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what is hepatitis?
inflammation of the liver
which hepatitis virus is the most commonly occuring viral hepatitis?
what are the modes of transmission for HAV?
what is the incubation period for HAV?
when is HAV the most communicable?
2-3 weeks before the onset of jaundice (preicteric)
how are the signs and symptoms defined?
- defined by jaundice
what is the icteric phase of HAV and who does it appear in?
- jaundice is present
- mostly adults rare in children
what is the preicteric phase and what are its symptoms?
- abrupt onset of flu-like symptoms (long and severe)
- liver is enlarged and tender to palpation
what is the anicteric phase?
- absence of jaundice
- 2-3 times more prevalent than icteric
- often misdiagnosed because it resembles the flu
how can you get HAV immunity?
- AntiHAV in serum 2-3 weeks after onset
- vaccine available
how can you prevent the transmission of HAV?
- personal hygiene-handwashing
- cooking food- 185 degree will inactivate virus
- sanitation- public health
how do you prevent HAV in the dental setting?
- standard precautions
- disposable materials
who are the risk groups for HAV that should be vaccinated?
- Travelers to places with high HAV
- Homosexual men
- drug users
- clotting disorders
- chronic liver disease
- children living in places with high rate of HAV
what hepatitis virus has had an increased incidence in the past 20 years?
what fluids carry infectious HBV?
- vaginal fluids
what are the modes of transmission for HBV?
- percutaneous-intravenous, subcutaneous
- blood transfusion
- needle stick
- sexual exposure
- perinatal-in utero
what is a risk population?
those that have an increased prevalence of infection, increase chances or likelihood of infection and increased prevalence of disease carriers
who are the individuals at high risk for HBV?
- infants-born to HIV infected mothers
- IV drug users
- Mental institutions-pt and staff
- hemodialysis-pt and staff
- recipients of blood products
- liver disease
- male prisoners
- health care presonnel-low risk if following ppe
- contact with HBV carriers
- military populations in countries with high endemic
- returning travelers who stayed more than 3 months or were treated
- morticians and embalmers
- immigrants and refugees
- sexual contact- multiple partners
what is the incubation period for HBV?
- 2-6 months
- average of 60-90 days
what indicates the communicability of HBV and when is it no longer detectible in blood?
- presence of HBsAG indicates communicability, found in blood as early as 30 days postexposure
- after jaundice no longer detectible in blood.
what is the transient subclinical infection of HBV?
- no icteric stage
- transient infection-rapid strong immune response
what is the disease process of acute type B HBV?
- onset is slower than other hep viruses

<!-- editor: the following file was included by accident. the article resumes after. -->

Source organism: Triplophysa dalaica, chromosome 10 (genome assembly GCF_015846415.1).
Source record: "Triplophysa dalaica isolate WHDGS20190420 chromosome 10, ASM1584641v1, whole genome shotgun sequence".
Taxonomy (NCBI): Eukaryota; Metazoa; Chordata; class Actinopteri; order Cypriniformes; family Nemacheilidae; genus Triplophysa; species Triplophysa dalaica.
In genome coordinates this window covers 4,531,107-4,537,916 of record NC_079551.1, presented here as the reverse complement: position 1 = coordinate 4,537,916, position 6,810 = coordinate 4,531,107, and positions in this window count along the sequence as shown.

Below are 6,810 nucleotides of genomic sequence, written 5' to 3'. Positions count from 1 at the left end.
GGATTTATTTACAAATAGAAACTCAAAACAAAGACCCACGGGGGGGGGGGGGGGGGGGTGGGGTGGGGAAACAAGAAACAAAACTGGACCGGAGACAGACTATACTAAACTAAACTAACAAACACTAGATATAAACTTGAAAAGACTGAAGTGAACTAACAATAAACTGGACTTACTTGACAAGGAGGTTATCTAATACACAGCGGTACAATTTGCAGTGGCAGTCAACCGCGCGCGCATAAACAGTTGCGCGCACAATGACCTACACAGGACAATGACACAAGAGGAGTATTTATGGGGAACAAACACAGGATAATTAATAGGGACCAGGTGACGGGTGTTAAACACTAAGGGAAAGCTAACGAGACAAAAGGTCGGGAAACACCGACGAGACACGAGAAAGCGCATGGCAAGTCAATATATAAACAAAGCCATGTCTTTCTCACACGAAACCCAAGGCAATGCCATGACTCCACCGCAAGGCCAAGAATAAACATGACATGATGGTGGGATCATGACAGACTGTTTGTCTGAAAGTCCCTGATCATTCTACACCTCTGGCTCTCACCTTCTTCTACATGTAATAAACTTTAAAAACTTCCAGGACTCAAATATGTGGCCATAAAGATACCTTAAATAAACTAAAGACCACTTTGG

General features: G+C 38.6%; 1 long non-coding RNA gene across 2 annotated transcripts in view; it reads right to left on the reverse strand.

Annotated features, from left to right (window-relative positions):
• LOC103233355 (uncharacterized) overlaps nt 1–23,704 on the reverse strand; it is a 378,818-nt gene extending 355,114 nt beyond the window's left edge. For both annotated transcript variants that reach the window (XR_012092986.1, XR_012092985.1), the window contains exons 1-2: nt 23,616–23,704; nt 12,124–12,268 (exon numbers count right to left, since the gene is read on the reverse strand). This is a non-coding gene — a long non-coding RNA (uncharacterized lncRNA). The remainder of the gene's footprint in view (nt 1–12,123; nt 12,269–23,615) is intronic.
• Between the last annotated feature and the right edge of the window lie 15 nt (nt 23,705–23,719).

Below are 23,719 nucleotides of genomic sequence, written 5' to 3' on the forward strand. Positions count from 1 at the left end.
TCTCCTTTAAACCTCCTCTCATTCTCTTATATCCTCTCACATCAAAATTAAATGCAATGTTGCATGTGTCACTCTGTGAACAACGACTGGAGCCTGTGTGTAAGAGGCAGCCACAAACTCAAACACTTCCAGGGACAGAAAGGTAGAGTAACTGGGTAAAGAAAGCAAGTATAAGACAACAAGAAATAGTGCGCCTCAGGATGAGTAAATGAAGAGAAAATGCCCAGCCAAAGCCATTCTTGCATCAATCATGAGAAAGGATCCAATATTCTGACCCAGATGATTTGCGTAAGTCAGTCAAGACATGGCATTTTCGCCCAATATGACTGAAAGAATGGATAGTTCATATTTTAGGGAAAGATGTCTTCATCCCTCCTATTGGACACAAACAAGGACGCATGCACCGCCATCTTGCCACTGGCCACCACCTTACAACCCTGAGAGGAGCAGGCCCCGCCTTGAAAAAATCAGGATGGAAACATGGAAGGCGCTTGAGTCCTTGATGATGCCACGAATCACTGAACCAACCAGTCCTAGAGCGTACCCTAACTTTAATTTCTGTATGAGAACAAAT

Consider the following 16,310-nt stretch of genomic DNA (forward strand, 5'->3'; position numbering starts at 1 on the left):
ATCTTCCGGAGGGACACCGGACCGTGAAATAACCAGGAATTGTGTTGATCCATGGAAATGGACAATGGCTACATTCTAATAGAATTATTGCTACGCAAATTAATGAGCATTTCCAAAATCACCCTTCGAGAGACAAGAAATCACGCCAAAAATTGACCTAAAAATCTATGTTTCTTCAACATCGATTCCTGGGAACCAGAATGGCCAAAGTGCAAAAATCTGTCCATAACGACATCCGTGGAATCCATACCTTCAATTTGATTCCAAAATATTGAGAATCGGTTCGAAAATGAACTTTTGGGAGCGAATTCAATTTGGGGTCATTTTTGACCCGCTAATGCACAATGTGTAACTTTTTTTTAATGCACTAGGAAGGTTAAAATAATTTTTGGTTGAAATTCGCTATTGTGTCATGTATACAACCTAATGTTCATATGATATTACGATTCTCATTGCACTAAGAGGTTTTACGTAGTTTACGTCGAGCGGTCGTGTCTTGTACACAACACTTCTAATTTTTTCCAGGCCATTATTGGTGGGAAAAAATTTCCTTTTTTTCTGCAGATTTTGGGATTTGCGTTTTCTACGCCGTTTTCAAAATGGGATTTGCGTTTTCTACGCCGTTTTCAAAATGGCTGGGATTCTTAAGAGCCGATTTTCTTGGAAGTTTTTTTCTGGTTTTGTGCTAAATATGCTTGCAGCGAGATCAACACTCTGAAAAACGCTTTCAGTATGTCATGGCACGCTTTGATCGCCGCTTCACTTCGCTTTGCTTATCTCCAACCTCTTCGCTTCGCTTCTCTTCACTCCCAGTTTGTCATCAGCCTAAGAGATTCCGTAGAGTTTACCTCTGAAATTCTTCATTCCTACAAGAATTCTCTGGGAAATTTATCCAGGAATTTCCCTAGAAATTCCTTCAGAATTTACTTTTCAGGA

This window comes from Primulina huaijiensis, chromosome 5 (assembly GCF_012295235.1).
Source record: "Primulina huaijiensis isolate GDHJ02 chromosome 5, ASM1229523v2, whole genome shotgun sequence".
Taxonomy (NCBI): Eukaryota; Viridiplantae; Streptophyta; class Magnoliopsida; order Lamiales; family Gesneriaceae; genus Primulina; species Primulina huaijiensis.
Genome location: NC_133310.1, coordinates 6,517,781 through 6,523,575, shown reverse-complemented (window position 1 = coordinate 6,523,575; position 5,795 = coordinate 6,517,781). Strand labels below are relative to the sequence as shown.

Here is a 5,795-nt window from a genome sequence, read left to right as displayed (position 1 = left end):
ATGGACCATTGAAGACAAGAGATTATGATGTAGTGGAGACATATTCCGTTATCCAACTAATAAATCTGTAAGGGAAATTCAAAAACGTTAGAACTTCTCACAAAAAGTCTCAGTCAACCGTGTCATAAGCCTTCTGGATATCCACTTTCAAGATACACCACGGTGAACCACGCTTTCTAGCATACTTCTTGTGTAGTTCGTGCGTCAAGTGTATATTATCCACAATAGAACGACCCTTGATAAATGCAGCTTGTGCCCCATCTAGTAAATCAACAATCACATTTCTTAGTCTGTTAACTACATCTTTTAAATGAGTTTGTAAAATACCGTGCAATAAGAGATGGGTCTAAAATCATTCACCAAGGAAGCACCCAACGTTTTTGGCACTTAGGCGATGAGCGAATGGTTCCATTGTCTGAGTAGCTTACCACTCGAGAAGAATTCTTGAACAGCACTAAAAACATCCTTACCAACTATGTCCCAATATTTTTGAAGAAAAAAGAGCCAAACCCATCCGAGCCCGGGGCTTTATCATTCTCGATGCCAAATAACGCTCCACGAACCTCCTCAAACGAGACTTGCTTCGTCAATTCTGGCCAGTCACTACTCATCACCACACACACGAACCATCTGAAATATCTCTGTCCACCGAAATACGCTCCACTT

- cannot be distinguished on basis of clinical signs and symptoms
- period of illness is longer than hep A
what are the symptoms of acute type b HBV?
rash itching and joint pains
what percentages of children and infants become carriers of HBV?
- 5-10% infected after age five
- 30% infected between ages 1-5
- 90% infected at birth
How is immunity of HBV obtained other than vaccine?
- presence of anti-HB's in serum-had an exposure
- unknown presence-subclinical HBV
what are three ways to prevent HBV?
- transmission in infancy and childhood-immunoprophylaxis
- enforce blood bank control measures
- enforce sterilization/disposable syringes and needles
what are the two types of active HBV immunizations?
- plasma derived
- recombinant DNA
how is plasma derived vaccines for active immunization of HBV prepared?
prepared by using purified and formalin-treated HBsAg from plasm of chronic HBsAg carrier, it inactivates viruses
how is recombinant DNA vaccine for active immunization of HBV prepared?
synthesis HBsAg in culture of yeast, it is purified and sterilized
what is the effectiveness for HBV vaccines?
- 20-39 years 95% effective
- children 99% effective
what is the most common chronic blood-borne infection in the US?
what was hepatitis C originally called?
hep non A, non B
how is HCV transmitted?
- percutaneous-blood, needles, syringes, transfusions
- nonpercutaneous-sexual transmission, perinatl exposure
what is the disease process for HCV?
- onset-no clinical symptoms or abdominal pain, nausea, vomiting and jaundice
- acute infection-chronic infection
- chronic liver disease
what are the risk factors of having HCV?
severe liver disease
what are the principle risk factors of transmitting HCV?
- blood transfusion before 1991
- IV drug us
- intranasal cocaine user
- tattooing, ear/body piercing
- organ transplantation
what are the prevention and control methods for HCV?
- no vaccine
- strict standard procedures
- behavior modification
- same measures for hep B
what is Hep D coinfection with?
HBV-cannot cause infection except in the presence of HBV
how is hep D transmitted?
- multiple exposures to HBV
- blood and body fluids
- contaminated needles
what are the characteristics of hep D
- more severe than hep B alone
- higher mortality rate
- abrupt onset, signs and symptoms resemble HBV
what are the three parts of the disease process?
what is coinfection?
acute HDV occurring with acute HBV may lead to resolution of both types. If HBV is cleared HDV is cleared
what is superinfection?
acute HDV is superimposed on an existing carrier of HBV. HBV unchanged but delta state develops
what is superimposition?
chronic delta hepatitis superimposes on the chronic HBsAg carrier
what is the prevention of Hep D?
- same as hep B
- immunization for hep B protects against hep D
what is hep E similar to?
how is hep E transmitted?
- contaminated water
- person-person thru oral-fecal route
who is affected more with hep E?
adults affected more than children
what affect does hep E have on pregnant women?
high mortality rate
how can we prevent and control hep E?
- sanitary disposal of waste